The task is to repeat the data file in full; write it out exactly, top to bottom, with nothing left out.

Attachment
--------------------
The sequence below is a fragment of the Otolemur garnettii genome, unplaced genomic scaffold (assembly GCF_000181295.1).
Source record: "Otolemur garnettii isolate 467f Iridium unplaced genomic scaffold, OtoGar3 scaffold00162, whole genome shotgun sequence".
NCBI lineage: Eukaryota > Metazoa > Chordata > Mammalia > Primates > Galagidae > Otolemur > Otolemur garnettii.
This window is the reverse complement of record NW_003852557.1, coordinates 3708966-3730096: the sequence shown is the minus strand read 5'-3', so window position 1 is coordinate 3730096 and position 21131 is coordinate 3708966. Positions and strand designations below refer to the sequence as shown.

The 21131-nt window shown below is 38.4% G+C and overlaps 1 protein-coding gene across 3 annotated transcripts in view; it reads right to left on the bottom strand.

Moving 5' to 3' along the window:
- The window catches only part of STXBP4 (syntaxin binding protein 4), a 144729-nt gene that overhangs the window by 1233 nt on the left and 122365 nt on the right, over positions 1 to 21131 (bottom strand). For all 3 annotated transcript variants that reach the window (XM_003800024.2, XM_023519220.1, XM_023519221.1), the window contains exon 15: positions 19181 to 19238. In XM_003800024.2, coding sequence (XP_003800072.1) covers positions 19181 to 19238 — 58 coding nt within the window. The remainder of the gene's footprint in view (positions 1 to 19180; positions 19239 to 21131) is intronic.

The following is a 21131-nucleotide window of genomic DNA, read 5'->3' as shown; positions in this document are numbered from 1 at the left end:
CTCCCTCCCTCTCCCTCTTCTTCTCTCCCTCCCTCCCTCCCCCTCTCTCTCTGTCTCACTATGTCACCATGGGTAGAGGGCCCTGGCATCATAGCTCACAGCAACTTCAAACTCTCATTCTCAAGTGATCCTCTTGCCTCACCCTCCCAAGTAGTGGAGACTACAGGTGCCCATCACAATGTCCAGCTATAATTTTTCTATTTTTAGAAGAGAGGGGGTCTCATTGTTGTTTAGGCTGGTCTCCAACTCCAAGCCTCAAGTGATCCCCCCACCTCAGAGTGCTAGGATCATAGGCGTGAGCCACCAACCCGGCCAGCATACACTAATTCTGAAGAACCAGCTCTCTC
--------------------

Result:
The sequence below is a fragment of the Otolemur garnettii genome, unplaced genomic scaffold (assembly GCF_000181295.1).
Source record: "Otolemur garnettii isolate 467f Iridium unplaced genomic scaffold, OtoGar3 scaffold00162, whole genome shotgun sequence".
NCBI lineage: Eukaryota > Metazoa > Chordata > Mammalia > Primates > Galagidae > Otolemur > Otolemur garnettii.
This window is the reverse complement of record NW_003852557.1, coordinates 3708966-3730096: the sequence shown is the minus strand read 5'-3', so window position 1 is coordinate 3730096 and position 21131 is coordinate 3708966. Positions and strand designations below refer to the sequence as shown.

The 21131-nt window shown below is 38.4% G+C and overlaps 1 protein-coding gene across 3 annotated transcripts in view; it reads right to left on the bottom strand.

Moving 5' to 3' along the window:
- The window catches only part of STXBP4 (syntaxin binding protein 4), a 144729-nt gene that overhangs the window by 1233 nt on the left and 122365 nt on the right, over positions 1 to 21131 (bottom strand). For all 3 annotated transcript variants that reach the window (XM_003800024.2, XM_023519220.1, XM_023519221.1), the window contains exon 15: positions 19181 to 19238. In XM_003800024.2, coding sequence (XP_003800072.1) covers positions 19181 to 19238 — 58 coding nt within the window. The remainder of the gene's footprint in view (positions 1 to 19180; positions 19239 to 21131) is intronic.

The following is a 21131-nucleotide window of genomic DNA, read 5'->3' as shown; positions in this document are numbered from 1 at the left end:
CTCCCTCCCTCTCCCTCTTCTTCTCTCCCTCCCTCCCTCCCCCTCTCTCTCTGTCTCACTATGTCACCATGGGTAGAGGGCCCTGGCATCATAGCTCACAGCAACTTCAAACTCTCATTCTCAAGTGATCCTCTTGCCTCACCCTCCCAAGTAGTGGAGACTACAGGTGCCCATCACAATGTCCAGCTATAATTTTTCTATTTTTAGAAGAGAGGGGGTCTCATTGTTGTTTAGGCTGGTCTCCAACTCCAAGCCTCAAGTGATCCCCCCACCTCAGAGTGCTAGGATCATAGGCGTGAGCCACCAACCCGGCCAGCATACACTAATTCTGAAGAACCAGCTCTCTC